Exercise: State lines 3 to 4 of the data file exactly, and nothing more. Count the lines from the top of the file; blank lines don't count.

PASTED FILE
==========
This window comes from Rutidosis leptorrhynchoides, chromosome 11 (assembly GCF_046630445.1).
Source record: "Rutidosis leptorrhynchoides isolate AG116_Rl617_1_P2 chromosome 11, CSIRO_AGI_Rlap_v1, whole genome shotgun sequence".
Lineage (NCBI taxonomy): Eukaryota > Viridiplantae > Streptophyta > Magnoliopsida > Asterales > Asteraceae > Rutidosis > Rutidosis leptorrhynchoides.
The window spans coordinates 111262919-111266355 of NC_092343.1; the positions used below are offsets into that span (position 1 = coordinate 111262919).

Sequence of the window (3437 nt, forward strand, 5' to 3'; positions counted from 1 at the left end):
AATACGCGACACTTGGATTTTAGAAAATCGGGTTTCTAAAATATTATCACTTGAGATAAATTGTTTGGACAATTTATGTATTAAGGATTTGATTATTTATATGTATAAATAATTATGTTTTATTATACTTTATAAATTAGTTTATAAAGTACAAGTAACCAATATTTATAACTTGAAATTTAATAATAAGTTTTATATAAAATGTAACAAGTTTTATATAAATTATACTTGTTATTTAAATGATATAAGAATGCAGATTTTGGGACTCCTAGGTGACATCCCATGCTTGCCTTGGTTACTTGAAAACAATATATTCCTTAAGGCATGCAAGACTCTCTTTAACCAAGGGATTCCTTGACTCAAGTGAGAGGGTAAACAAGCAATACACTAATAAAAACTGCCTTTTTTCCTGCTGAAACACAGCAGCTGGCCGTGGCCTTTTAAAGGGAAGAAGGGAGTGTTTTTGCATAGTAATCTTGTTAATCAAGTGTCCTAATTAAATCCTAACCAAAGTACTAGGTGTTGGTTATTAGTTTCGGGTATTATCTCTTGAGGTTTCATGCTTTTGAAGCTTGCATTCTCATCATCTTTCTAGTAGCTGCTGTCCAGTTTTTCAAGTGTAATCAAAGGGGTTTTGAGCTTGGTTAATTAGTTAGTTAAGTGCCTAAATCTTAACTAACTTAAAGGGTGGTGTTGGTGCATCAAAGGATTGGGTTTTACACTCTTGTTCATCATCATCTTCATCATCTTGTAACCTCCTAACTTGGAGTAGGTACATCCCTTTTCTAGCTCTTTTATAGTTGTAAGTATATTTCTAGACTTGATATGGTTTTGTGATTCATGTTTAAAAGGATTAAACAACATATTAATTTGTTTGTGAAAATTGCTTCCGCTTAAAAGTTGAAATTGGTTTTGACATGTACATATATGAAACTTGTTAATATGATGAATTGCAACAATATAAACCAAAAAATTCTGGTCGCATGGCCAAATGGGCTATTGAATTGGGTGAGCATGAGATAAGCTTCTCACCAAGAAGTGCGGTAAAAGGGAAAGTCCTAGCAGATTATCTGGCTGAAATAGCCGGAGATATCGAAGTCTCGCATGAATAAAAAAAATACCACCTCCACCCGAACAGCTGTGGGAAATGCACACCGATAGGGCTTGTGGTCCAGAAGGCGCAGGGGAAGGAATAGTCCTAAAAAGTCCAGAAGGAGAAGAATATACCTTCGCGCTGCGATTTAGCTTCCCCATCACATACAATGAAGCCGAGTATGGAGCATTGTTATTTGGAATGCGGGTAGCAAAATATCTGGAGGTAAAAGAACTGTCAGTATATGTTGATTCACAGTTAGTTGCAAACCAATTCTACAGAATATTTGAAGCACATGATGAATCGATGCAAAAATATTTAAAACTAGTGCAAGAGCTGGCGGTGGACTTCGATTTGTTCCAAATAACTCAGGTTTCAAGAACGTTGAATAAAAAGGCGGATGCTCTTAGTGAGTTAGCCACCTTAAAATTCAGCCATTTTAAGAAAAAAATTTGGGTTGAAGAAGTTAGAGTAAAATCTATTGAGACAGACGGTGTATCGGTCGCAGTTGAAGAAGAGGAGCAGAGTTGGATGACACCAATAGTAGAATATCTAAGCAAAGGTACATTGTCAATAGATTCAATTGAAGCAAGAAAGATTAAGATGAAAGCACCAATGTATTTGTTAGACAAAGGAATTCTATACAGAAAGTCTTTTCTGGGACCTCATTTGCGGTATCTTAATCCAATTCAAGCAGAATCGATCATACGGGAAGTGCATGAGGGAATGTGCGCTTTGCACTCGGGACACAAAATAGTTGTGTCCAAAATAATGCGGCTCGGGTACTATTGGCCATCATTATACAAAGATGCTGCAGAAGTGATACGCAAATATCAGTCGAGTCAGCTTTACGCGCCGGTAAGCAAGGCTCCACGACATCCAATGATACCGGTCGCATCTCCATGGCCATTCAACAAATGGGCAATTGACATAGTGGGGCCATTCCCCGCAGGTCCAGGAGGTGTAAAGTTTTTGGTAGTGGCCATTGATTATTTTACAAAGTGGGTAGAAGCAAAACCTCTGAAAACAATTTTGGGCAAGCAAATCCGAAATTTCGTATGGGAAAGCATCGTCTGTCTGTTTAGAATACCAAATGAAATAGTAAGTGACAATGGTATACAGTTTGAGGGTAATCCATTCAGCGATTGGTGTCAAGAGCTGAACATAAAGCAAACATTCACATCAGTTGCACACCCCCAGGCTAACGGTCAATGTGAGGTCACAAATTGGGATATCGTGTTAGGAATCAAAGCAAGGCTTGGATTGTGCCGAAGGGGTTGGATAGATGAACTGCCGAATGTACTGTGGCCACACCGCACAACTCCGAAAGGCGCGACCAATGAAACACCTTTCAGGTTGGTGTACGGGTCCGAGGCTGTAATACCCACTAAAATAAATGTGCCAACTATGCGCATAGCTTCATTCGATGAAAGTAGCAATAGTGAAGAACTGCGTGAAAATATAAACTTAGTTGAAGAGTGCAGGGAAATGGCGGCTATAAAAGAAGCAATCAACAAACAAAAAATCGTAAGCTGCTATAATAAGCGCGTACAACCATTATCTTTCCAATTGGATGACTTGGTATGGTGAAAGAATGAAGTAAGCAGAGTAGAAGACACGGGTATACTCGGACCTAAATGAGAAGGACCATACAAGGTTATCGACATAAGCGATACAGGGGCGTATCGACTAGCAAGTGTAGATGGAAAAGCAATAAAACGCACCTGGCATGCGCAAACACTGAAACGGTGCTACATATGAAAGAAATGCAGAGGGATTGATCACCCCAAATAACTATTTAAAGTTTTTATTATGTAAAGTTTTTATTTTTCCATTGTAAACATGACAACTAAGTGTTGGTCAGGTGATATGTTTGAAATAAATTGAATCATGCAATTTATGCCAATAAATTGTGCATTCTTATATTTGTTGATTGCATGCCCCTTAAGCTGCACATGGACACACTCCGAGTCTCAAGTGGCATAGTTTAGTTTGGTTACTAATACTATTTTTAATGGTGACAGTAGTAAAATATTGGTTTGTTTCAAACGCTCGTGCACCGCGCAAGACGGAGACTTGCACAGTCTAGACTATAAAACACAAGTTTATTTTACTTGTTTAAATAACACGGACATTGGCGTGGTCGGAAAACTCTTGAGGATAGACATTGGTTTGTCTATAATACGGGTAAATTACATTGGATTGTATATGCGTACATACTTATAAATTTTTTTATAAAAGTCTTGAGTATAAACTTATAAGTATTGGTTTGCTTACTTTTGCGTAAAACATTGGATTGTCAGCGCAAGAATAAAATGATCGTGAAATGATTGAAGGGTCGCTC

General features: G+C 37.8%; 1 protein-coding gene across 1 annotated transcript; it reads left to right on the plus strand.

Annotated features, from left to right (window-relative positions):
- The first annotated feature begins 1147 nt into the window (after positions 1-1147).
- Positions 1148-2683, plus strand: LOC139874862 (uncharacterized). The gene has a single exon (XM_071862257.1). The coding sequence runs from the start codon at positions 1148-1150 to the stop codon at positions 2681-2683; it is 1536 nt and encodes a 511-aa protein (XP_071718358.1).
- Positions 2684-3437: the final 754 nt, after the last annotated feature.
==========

Lineage (NCBI taxonomy): Eukaryota > Viridiplantae > Streptophyta > Magnoliopsida > Asterales > Asteraceae > Rutidosis > Rutidosis leptorrhynchoides.
The window spans coordinates 111262919-111266355 of NC_092343.1; the positions used below are offsets into that span (position 1 = coordinate 111262919).